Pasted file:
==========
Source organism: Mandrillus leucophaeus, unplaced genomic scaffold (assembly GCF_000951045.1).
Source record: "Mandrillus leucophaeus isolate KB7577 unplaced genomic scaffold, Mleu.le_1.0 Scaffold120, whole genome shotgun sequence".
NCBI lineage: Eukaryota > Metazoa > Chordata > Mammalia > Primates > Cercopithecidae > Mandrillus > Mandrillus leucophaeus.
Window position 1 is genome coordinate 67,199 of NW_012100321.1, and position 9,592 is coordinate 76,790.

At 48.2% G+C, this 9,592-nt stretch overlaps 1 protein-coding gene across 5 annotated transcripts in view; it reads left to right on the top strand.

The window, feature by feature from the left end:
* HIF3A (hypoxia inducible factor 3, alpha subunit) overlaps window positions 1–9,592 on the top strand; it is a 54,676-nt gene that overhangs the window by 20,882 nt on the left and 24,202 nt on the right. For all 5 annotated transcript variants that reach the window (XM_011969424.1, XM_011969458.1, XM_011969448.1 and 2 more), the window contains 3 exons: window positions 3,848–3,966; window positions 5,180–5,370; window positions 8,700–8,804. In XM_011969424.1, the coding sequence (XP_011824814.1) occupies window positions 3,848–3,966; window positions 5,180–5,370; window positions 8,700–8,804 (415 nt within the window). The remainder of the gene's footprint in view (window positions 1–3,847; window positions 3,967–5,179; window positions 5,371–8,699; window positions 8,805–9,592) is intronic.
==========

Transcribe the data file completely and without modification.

Source organism: Mandrillus leucophaeus, unplaced genomic scaffold (assembly GCF_000951045.1).
Source record: "Mandrillus leucophaeus isolate KB7577 unplaced genomic scaffold, Mleu.le_1.0 Scaffold120, whole genome shotgun sequence".
NCBI lineage: Eukaryota > Metazoa > Chordata > Mammalia > Primates > Cercopithecidae > Mandrillus > Mandrillus leucophaeus.
Window position 1 is genome coordinate 67,199 of NW_012100321.1, and position 9,592 is coordinate 76,790.

At 48.2% G+C, this 9,592-nt stretch overlaps 1 protein-coding gene across 5 annotated transcripts in view; it reads left to right on the top strand.

The window, feature by feature from the left end:
* HIF3A (hypoxia inducible factor 3, alpha subunit) overlaps window positions 1–9,592 on the top strand; it is a 54,676-nt gene that overhangs the window by 20,882 nt on the left and 24,202 nt on the right. For all 5 annotated transcript variants that reach the window (XM_011969424.1, XM_011969458.1, XM_011969448.1 and 2 more), the window contains 3 exons: window positions 3,848–3,966; window positions 5,180–5,370; window positions 8,700–8,804. In XM_011969424.1, the coding sequence (XP_011824814.1) occupies window positions 3,848–3,966; window positions 5,180–5,370; window positions 8,700–8,804 (415 nt within the window). The remainder of the gene's footprint in view (window positions 1–3,847; window positions 3,967–5,179; window positions 5,371–8,699; window positions 8,805–9,592) is intronic.